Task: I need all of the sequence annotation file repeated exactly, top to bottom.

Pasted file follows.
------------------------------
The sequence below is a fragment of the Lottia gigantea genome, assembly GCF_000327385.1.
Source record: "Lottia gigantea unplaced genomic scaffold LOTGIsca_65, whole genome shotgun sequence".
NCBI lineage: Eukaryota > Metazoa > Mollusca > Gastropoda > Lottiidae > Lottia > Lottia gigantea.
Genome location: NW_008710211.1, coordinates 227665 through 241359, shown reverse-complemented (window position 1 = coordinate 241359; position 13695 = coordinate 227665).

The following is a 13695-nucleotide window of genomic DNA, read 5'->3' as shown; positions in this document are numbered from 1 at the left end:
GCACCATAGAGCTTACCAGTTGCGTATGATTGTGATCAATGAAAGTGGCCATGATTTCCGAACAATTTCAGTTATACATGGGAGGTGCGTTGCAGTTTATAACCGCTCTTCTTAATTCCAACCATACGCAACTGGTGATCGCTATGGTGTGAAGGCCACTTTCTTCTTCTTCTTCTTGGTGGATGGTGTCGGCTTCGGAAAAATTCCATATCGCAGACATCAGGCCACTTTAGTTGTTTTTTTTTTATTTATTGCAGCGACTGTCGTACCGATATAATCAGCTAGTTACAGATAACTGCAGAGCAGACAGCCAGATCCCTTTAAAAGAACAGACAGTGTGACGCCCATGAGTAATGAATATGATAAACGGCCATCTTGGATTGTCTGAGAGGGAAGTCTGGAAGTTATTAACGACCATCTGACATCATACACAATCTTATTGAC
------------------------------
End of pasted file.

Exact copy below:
The sequence below is a fragment of the Lottia gigantea genome, assembly GCF_000327385.1.
Source record: "Lottia gigantea unplaced genomic scaffold LOTGIsca_65, whole genome shotgun sequence".
NCBI lineage: Eukaryota > Metazoa > Mollusca > Gastropoda > Lottiidae > Lottia > Lottia gigantea.
Genome location: NW_008710211.1, coordinates 227665 through 241359, shown reverse-complemented (window position 1 = coordinate 241359; position 13695 = coordinate 227665).

The following is a 13695-nucleotide window of genomic DNA, read 5'->3' as shown; positions in this document are numbered from 1 at the left end:
GCACCATAGAGCTTACCAGTTGCGTATGATTGTGATCAATGAAAGTGGCCATGATTTCCGAACAATTTCAGTTATACATGGGAGGTGCGTTGCAGTTTATAACCGCTCTTCTTAATTCCAACCATACGCAACTGGTGATCGCTATGGTGTGAAGGCCACTTTCTTCTTCTTCTTCTTGGTGGATGGTGTCGGCTTCGGAAAAATTCCATATCGCAGACATCAGGCCACTTTAGTTGTTTTTTTTTTATTTATTGCAGCGACTGTCGTACCGATATAATCAGCTAGTTACAGATAACTGCAGAGCAGACAGCCAGATCCCTTTAAAAGAACAGACAGTGTGACGCCCATGAGTAATGAATATGATAAACGGCCATCTTGGATTGTCTGAGAGGGAAGTCTGGAAGTTATTAACGACCATCTGACATCATACACAATCTTATTGAC